Last week we dropped by a talk by Jennifer Harrison, Sustainability Program Manager of Organic Valley. The event was part of the Applied Science Speaker Series here at UW-Stout.
Based in La Farge, Wisconsin, Organic Valley is the nation's largest and oldest organic farm cooperative. It prides itself on its brand, its image, and the fact that their average size of an Organic Valley farm is just 77 cows. The cooperative boasts over 1600 farms across the United States and distributes products ranging from cheese to butter to milk to orange juice to eggs. Prior to the downturn in the economy Organic Valley saw yearly growth rates of 20% with revenues of $527 million in 2008. Their current revenues remain near constant despite the recession.
Jennifer's presentation focused on the basics of the farmer owned cooperative and what they are doing as a cooperative to promote sustainability within their business without reducing the amount of money they are able to pay their farmers, producers, and growers for their products.
There are many benefits for individual owner operators under the cooperative system - one of the main ones being the ability to avoid downsizing or the expiration/dumping of product that many conventional farmers experience when supply is high and demand is low. The beauty of the cooperative was relayed in a story by Jennifer of a recent meeting in which the owners had to decide whether to shed farmers or reduce production across the board. Instead of putting one of their fellow farmers out on the street they agreed to each reduce production across the board until demand once again increased.
Another idea that the cooperative is exploring is the renewable energy idea. Jennifer stressed that the company strives to be sustainable in three ways: economically, ecologically, and socially sustainable. They recently installed solar panels at their headquarters in La Farge. Despite the effort and positive publicity the project is producing about 1% of the electricity for the coop's headquarters which was built to Silver LEED Design Standards. But she stated that it is a start and they are looking into other possibilities such as wind and anaerobic digesters to increase the amount of power they are getting from renewable sources.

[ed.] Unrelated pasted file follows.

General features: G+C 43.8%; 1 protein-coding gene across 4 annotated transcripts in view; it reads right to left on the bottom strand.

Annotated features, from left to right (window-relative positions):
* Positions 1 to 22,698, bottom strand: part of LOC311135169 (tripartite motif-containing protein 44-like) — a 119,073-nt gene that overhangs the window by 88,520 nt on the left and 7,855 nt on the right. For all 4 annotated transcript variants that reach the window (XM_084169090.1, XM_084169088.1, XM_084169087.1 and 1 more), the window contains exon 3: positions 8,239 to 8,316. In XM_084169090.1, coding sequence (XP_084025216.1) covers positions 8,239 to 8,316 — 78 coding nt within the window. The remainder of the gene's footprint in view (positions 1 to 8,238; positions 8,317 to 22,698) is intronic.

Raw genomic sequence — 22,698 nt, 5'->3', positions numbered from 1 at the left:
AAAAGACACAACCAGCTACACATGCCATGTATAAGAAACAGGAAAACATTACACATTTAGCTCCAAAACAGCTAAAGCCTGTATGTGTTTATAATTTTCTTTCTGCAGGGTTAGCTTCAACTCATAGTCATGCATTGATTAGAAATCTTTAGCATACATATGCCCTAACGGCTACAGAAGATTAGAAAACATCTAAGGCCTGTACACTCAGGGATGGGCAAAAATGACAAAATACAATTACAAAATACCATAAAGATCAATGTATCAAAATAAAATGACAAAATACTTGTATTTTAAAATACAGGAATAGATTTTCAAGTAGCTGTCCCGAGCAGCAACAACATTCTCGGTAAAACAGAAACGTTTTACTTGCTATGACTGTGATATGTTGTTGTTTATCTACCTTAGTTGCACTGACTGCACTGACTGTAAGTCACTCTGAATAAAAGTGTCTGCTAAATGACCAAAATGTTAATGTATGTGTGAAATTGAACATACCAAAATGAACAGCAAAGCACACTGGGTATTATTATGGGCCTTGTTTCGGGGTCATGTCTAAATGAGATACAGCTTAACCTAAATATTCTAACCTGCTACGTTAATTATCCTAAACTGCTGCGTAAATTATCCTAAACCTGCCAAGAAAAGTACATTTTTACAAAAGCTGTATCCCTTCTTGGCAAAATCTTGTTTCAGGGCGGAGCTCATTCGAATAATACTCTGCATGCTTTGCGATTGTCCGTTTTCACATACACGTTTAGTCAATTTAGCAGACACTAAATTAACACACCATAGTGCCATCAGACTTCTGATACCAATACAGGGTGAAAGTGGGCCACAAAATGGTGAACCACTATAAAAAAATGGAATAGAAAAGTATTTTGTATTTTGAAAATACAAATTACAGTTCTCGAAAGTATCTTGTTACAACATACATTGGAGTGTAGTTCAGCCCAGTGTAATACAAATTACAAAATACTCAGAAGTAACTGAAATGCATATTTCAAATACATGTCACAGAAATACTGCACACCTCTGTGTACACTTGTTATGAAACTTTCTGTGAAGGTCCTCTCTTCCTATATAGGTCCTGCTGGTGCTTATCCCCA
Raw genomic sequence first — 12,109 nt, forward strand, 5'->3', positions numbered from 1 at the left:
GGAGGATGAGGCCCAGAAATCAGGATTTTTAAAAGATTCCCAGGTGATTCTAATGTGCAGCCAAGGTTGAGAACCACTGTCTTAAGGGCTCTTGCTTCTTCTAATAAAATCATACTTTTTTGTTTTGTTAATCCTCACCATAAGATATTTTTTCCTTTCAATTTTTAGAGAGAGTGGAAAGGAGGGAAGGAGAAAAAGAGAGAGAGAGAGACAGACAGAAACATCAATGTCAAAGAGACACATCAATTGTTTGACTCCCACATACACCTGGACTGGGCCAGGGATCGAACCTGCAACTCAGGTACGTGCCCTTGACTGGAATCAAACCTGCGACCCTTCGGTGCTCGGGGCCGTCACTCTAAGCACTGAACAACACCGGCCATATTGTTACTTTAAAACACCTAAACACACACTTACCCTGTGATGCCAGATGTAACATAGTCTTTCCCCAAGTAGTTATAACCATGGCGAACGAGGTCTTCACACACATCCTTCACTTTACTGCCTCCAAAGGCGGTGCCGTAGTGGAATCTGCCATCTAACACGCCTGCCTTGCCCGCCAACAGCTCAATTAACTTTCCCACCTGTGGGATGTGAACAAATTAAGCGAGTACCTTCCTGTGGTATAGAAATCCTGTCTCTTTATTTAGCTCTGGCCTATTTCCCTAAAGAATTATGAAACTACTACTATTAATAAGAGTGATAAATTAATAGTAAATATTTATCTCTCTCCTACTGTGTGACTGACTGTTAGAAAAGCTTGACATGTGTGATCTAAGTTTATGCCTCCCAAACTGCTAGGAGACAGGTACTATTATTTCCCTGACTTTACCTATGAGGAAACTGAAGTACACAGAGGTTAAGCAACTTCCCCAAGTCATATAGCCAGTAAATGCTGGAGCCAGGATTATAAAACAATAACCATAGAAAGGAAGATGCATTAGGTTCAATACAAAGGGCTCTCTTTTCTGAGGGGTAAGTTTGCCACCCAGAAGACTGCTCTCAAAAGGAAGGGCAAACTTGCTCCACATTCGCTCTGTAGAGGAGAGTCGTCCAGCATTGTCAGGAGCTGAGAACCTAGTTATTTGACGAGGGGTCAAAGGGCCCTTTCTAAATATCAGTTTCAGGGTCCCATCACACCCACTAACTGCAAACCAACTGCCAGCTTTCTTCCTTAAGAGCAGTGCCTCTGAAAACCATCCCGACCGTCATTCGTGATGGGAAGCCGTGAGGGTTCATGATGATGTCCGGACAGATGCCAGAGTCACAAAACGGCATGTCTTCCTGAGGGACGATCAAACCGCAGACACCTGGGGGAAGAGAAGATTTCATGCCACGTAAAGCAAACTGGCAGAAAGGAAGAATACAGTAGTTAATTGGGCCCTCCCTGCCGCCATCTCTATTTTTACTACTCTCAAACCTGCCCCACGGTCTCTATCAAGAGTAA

The cooperative also operates a separate endeavor for its owners, 3PL shipping, which ensures that produce from each region stays in the region and travels the least distance possible to market.
One thing that didn't get brought up was the cooperative's eggs & poultry production and policies. The majority of the talk focused on their cows and beef which are held above most organic and pasturing standards. The cooperative takes pride in these standards which are thousands of times better than the CAFOs and farms across the country with thousands of milking cows and beef in concentrated areas. But how are their chickens treated?
All in all it was a good presentation and the presence of a local co-owner helped to put a face to the organization. Am I willing to pay $3 or more for a half gallon of Organic Valley milk? Although I really don't consume that much milk, for the little I do I may be able to sleep better at night knowing that they make sure their farmers get good wages, no fellow farmer is hung out to dry, and that through their profit sharing system 45% goes to the farmers, 45% to employees, and 10% to the communities.